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Rotel T14 tuner/streamer

Rotel T14 tuner/streamer

Stop me if I’m being presumptuous but I suspect that most of the readers of this august journal can remember a time when the only way to listen to music without paying for it was on the radio. And, if you were listening in the UK, that was a very confined experience where the few broadcasters on FM were only interested in a mainstream audience. There were some stations that broke through the top 40 playlist barriers, like Radio Caroline and Radio Luxembourg on AM, and those prepared to stay up late enough could enjoy a genuinely eclectic mix on the John Peel show on BBC Radio One. But if you missed it that was it, there was no ‘listen again’, no music on demand, and definitely no Spotify, YouTube, or Tidal. All of which meant that the radio held rather higher status in the hierarchy of audio sources than it does today – an age when FM tuner sales were in free-fall, even before the threat to turn off analogue broadcasting came up again.

Radio still has its place for me. I frequently listen to specific shows in the hope of hearing something new and interesting (I have a Tidal account but that’s of little use unless you know what to look for or are a hip hop enthusiast). Rotel is hoping I’m not alone in thinking that, and there’s an audience for an all-singing, all-dancing multi-source ‘wireless’; a single device that can receive the majority of broadcasts and internet streams on the major platforms and more. The Rotel T14 is an FM and DAB receiver and a network streamer with access to internet radio and various streaming services, I don’t think there are many source components that provide the range of options than the T14 does. The back panel says it all, with a coaxial socket for an FM aerial, threaded coax for DAB, and twin Wi-Fi antenna for network streaming. It’s a little odd that there’s no RJ45 for a direct Ethernet connection to a network, but wires are clearly out of fashion these days. Of course, you still need wires to go to the supplied DAB and FM aerials, however the latter is redundant unless you’re living in the right place. I wasn’t initially able to get a clear signal from the T-shaped indoor antenna supplied and resorted to the DAB feed instead.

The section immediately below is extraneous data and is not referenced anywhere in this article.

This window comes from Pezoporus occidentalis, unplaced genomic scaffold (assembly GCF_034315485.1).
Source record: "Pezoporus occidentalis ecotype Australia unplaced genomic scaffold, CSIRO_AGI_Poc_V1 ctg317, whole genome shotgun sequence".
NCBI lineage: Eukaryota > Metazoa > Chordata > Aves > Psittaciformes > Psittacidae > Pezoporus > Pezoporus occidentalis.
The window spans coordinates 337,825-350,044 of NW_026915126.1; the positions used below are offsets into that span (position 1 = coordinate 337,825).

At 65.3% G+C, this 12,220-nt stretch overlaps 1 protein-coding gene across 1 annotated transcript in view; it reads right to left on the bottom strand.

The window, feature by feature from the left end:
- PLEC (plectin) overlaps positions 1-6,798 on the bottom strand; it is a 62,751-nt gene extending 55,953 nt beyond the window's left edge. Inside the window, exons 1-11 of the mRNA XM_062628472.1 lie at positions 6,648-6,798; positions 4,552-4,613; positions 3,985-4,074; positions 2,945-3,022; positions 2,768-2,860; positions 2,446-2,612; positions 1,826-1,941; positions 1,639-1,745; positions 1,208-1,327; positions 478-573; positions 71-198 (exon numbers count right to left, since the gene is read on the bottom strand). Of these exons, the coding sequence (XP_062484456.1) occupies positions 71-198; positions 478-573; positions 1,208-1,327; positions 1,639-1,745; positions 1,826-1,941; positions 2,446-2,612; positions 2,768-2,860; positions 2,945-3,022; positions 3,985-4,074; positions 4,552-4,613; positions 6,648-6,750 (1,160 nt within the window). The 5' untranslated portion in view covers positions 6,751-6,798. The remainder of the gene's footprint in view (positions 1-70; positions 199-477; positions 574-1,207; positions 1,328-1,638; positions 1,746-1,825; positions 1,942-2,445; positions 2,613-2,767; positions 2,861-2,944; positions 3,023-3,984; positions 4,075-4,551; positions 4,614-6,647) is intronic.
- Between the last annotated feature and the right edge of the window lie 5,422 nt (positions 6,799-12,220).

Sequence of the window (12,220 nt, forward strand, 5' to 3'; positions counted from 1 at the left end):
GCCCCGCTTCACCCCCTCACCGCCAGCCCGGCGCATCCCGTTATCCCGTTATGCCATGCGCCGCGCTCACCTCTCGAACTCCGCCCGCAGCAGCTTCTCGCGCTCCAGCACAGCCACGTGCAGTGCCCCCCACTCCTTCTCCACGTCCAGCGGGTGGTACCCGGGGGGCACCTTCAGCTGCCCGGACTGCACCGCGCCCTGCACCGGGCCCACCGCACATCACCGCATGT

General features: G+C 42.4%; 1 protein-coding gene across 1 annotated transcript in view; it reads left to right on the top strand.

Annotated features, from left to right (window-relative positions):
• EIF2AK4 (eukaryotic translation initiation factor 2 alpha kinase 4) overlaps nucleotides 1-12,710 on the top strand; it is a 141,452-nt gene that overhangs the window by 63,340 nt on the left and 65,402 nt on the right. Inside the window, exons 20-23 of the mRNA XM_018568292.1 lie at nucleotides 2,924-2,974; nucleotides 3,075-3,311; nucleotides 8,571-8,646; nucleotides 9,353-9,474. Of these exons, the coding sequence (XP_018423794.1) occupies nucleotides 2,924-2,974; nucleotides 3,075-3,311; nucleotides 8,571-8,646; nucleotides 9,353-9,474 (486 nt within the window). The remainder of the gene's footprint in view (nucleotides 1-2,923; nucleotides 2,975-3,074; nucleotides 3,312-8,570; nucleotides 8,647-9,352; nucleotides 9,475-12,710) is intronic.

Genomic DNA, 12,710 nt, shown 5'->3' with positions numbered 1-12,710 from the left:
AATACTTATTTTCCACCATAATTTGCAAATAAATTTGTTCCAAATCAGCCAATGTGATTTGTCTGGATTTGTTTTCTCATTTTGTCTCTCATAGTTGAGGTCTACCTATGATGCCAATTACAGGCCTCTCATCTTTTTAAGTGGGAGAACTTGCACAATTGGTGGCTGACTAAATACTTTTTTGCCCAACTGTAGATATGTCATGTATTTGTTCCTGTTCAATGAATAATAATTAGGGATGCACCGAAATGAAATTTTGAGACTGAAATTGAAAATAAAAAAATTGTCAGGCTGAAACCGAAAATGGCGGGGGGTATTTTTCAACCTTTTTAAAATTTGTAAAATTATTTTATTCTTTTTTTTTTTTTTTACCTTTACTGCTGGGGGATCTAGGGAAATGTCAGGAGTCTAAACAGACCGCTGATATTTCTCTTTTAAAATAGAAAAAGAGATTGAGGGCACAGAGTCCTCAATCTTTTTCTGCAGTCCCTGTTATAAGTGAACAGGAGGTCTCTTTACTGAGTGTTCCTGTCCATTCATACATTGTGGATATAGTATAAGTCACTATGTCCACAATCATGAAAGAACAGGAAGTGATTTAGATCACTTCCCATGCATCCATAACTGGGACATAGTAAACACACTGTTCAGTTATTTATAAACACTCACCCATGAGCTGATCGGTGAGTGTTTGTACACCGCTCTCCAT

The DAB antenna has a magnetic base and when placed on a suitably ferrous bit of casework gets a stronger signal than otherwise, again this will be location specific and best results will be achieved with an external antenna, but who has one of those these days? I was able to pick up a good if not comprehensive range of DAB stations using the ‘national scan’ option, it found all the BBC stations but not Classic Rock (now on the Absolute roster). It’s fairly easy to stick your preferred stations into the preset buttons on the fascia or remote for ease of access and the nature of the input suggests you can have more than 10.

When you start to look at the internet radio options, it makes the array of DAB broadcasters seem very limited, I guess that it didn’t cost a lot more to include the terrestrial radio options on the T14 and there will always be times when the broadband is on the blink, but otherwise the net is hard to beat. For a start you can search for stations by name, albeit not always with success; for example, it found BBC Radio 3, but not Fluid, which in its ambient genre listing. You can search by location and city, which is fine if you know which city your station is coming from, but most net radios have station lists for countries. There are also podcasts listed by genre; this has Marc Maron’s WTF but not Adam Buxton’s popular show, popular in my household at least.

 

The network streaming side of the T14 is controlled by the DTS Play-Fi app, but can only be used once you have managed to get the unit onto your network, a process that proved slightly more tricky than usual, but at least didn’t involve inputting a password via the buttons on the fascia. The App is a little mystifying at times; getting back from the one of the streaming platforms or internet radio to the main menu confounded me for a while, but did prove possible. There is a stack of music services available, more than any other streamer I’ve tried, including favourites like Tidal, Qobuz, and Spotify Connect alongside Deezer, Amazon Music, Napster, and Pandora. Some of these are region specific of course and there’s more than a clue to the T14’s target market in that list.